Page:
Transportation emissions, the largest source of emissions in the state, provide a case in point. The Oregon Department of Transportation’s Statewide Transportation Strategy is the central policy for reducing transportation-related greenhouse gases. A cursory glance reveals that ODOT simply could not come up with a strategy for meeting the mandated emissions reduction targets. It is important to take a step back here and acknowledge that it is not simply the case that they conceived of a policy which ultimately failed. They were incapable even on paper, totally unconstrained by corporeal reality, of imagining a plausible-sounding lie that achieved their legislative mandate.

But if one takes a more than cursory glance at the STS—if one, for instance, is so masochistic as to read all 130 pages of it—it becomes clear that a great deal of the emissions reductions that ODOT is capable of imagining are predicated either on technologies that don’t yet exist or on cars being plugged into a grid which is virtually carbon-free. (22) Forgiving momentarily the optimistic sci-fi futurism and instead focusing on the cars plugged into the carbon-free electrical grid, yet another document becomes relevant: Governor Kitzhaber’s 10-Year Energy Action Plan, which contains no clear mechanism for decarbonizing the electrical grid. (23)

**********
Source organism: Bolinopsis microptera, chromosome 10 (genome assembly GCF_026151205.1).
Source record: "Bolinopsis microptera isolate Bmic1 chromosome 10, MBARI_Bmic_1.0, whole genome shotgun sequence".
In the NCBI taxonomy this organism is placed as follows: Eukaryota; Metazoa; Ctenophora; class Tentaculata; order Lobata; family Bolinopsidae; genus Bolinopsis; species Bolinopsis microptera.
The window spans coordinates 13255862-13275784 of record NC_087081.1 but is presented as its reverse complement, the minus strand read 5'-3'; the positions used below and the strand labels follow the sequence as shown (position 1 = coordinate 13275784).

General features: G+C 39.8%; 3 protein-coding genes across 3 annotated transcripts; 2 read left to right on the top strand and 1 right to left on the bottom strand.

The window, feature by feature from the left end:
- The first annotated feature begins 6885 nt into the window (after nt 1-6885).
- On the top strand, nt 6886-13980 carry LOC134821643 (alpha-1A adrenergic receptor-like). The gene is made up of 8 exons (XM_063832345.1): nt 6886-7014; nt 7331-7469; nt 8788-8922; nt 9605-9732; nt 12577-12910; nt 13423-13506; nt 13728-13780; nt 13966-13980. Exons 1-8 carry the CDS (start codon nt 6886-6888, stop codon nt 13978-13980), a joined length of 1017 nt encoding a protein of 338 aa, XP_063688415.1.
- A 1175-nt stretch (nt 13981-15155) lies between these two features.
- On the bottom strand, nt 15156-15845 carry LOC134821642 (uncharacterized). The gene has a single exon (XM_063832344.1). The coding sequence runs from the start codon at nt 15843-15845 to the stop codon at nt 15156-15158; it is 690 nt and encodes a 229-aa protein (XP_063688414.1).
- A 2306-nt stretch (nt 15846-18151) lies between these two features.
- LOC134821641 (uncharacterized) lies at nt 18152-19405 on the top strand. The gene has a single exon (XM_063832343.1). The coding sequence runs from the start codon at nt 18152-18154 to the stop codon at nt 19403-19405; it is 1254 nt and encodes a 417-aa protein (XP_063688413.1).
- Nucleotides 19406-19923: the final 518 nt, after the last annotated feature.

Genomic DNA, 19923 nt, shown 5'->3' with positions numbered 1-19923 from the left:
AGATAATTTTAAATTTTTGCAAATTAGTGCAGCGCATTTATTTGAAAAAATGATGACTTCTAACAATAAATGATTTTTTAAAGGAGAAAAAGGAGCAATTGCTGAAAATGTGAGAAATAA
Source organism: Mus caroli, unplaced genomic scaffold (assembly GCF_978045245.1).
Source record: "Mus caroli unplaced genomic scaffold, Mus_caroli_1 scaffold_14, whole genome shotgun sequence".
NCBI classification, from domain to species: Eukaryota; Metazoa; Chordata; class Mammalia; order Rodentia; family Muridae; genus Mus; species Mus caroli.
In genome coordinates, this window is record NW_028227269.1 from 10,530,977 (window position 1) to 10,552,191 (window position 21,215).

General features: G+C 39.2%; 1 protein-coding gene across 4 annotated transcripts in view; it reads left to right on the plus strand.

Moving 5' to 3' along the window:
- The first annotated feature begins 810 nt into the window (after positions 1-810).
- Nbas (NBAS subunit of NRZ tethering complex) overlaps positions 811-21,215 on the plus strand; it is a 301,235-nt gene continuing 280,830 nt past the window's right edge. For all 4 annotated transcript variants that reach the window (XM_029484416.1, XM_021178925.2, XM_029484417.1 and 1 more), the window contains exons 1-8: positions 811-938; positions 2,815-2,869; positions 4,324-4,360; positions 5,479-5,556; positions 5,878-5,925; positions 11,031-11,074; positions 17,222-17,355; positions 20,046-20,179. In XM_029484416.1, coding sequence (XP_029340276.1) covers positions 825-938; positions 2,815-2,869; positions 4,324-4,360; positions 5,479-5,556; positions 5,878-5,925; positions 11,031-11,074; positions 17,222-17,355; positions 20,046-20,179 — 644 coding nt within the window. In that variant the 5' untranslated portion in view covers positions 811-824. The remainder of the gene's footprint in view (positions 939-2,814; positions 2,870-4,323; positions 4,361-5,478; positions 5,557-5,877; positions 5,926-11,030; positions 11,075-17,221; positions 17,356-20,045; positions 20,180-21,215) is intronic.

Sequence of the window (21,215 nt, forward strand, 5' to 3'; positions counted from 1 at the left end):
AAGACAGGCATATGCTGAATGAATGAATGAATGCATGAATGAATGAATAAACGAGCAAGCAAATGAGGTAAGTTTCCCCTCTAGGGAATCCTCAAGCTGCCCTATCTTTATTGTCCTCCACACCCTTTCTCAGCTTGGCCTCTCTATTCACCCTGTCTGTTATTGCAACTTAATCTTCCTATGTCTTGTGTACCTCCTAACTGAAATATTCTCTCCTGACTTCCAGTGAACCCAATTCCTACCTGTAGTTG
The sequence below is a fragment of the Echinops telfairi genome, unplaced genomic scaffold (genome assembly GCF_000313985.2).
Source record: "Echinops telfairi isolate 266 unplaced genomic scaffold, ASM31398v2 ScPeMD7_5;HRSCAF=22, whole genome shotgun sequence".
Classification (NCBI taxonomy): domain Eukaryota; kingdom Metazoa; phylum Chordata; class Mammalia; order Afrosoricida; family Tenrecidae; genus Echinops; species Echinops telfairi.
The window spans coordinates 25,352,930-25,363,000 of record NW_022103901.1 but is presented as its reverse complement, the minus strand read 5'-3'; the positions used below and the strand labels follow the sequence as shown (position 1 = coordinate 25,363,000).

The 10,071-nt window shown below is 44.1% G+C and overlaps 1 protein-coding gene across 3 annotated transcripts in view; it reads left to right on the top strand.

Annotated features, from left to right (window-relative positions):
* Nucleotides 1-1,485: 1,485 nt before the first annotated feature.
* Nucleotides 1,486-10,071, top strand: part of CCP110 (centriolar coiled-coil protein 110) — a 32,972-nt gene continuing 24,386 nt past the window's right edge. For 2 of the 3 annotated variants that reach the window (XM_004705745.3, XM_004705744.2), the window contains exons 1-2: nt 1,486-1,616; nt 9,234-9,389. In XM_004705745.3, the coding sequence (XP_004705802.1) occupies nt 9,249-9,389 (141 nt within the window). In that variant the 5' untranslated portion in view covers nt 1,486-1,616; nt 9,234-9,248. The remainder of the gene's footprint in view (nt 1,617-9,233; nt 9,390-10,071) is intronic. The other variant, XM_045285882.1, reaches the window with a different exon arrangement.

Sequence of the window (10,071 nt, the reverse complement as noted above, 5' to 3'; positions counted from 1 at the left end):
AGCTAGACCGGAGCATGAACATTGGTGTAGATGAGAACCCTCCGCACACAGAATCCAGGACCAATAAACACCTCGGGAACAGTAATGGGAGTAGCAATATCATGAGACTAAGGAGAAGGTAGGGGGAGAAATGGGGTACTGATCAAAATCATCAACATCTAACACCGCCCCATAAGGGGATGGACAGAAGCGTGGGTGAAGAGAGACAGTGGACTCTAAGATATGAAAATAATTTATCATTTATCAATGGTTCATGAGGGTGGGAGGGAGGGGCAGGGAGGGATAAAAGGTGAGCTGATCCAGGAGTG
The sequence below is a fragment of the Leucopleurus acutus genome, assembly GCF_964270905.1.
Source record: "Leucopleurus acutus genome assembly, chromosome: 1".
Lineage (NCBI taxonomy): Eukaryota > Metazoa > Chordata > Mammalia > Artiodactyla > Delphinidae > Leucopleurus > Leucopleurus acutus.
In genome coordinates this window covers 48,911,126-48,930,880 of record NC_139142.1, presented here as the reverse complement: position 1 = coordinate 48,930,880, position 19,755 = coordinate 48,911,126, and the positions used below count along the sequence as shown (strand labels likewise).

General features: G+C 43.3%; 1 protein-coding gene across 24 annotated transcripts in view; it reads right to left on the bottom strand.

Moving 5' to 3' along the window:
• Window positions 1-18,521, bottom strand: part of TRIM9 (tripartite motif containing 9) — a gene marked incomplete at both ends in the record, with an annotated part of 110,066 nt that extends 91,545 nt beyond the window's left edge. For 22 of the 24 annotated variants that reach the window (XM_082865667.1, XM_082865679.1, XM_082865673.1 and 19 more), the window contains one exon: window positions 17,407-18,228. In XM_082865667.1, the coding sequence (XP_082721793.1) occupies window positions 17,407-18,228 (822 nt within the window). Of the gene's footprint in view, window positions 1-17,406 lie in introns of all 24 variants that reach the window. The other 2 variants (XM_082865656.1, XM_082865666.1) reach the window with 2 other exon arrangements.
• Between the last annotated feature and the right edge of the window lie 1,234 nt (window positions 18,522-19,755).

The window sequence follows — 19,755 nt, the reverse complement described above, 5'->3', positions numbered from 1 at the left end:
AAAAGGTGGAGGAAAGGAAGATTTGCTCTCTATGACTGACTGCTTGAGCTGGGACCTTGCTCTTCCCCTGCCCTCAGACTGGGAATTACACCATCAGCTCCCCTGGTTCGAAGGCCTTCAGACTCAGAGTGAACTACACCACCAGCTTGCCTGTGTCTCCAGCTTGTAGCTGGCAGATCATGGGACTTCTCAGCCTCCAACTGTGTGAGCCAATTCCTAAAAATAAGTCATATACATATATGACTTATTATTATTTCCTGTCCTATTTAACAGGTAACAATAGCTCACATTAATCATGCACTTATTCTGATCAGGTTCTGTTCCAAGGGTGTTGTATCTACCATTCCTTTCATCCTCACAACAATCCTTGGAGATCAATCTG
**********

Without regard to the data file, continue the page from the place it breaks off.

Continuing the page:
Somewhere around this point, it becomes clear the process of reducing greenhouse gas emissions in Oregon has deteriorated into utter and unremitting chaos.

The problem is not that lawmakers and agencies aren’t aware of the magnitude of the climate crisis. The problem isn’t even necessarily that they’re not trying to do anything about it. The problem is that they are trapped in the very logic which has brought us into this era of global catastrophe.

Targeting Fossil Fuel Infrastructure Expresses a Fundamentally Different Logic than that of Failed Climate Policies

When those in power at any scale—from the city of Portland to the state of Oregon to the European Union—craft strategies for addressing the climate crisis, they do so in a framework which reveals its fatal flaws at the very outset. They do not ask: what must we do to prevent social chaos and mass extinction? They ask: how can we maintain the status quo while preventing the social chaos and mass extinction that status quo is causing? They ask: how can the economy keep growing, corporate profits continue to expand, new technologies continue to proliferate indiscriminately, while somehow averting the consequent horrors?